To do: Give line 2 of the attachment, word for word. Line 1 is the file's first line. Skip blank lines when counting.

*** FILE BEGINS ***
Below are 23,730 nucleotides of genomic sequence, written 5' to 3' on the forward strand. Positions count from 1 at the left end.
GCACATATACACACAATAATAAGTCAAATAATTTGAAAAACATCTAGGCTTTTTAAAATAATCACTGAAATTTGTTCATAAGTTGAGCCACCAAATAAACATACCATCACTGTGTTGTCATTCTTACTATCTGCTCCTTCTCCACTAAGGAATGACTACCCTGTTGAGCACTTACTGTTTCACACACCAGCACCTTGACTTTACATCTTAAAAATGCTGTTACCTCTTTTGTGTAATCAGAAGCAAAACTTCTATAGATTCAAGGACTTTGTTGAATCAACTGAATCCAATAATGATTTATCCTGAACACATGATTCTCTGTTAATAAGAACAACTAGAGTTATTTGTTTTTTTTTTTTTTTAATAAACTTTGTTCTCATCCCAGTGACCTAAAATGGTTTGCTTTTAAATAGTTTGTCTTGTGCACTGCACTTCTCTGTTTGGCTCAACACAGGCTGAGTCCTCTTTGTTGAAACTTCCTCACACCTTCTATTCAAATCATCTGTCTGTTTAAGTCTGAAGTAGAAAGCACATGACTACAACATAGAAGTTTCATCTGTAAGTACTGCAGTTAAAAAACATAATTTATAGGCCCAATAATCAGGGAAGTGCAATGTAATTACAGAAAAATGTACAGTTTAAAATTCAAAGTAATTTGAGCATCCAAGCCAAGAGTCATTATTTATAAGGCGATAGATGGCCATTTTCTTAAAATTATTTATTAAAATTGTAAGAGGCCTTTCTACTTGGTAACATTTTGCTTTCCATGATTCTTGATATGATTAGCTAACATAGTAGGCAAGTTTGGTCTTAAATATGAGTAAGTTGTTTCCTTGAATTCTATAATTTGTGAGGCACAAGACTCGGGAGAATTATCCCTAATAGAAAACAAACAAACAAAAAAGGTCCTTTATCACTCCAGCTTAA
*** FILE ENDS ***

GCACATATACACACAATAATAAGTCAAATAATTTGAAAAACATCTAGGCTTTTTAAAATAATCACTGAAATTTGTTCATAAGTTGAGCCACCAAATAAACATACCATCACTGTGTTGTCATTCTTACTATCTGCTCCTTCTCCACTAAGGAATGACTACCCTGTTGAGCACTTACTGTTTCACACACCAGCACCTTGACTTTACATCTTAAAAATGCTGTTACCTCTTTTGTGTAATCAGAAGCAAAACTTCTATAGATTCAAGGACTTTGTTGAATCAACTGAATCCAATAATGATTTATCCTGAACACATGATTCTCTGTTAATAAGAACAACTAGAGTTATTTGTTTTTTTTTTTTTTTAATAAACTTTGTTCTCATCCCAGTGACCTAAAATGGTTTGCTTTTAAATAGTTTGTCTTGTGCACTGCACTTCTCTGTTTGGCTCAACACAGGCTGAGTCCTCTTTGTTGAAACTTCCTCACACCTTCTATTCAAATCATCTGTCTGTTTAAGTCTGAAGTAGAAAGCACATGACTACAACATAGAAGTTTCATCTGTAAGTACTGCAGTTAAAAAACATAATTTATAGGCCCAATAATCAGGGAAGTGCAATGTAATTACAGAAAAATGTACAGTTTAAAATTCAAAGTAATTTGAGCATCCAAGCCAAGAGTCATTATTTATAAGGCGATAGATGGCCATTTTCTTAAAATTATTTATTAAAATTGTAAGAGGCCTTTCTACTTGGTAACATTTTGCTTTCCATGATTCTTGATATGATTAGCTAACATAGTAGGCAAGTTTGGTCTTAAATATGAGTAAGTTGTTTCCTTGAATTCTATAATTTGTGAGGCACAAGACTCGGGAGAATTATCCCTAATAGAAAACAAACAAACAAAAAAGGTCCTTTATCACTCCAGCTTAA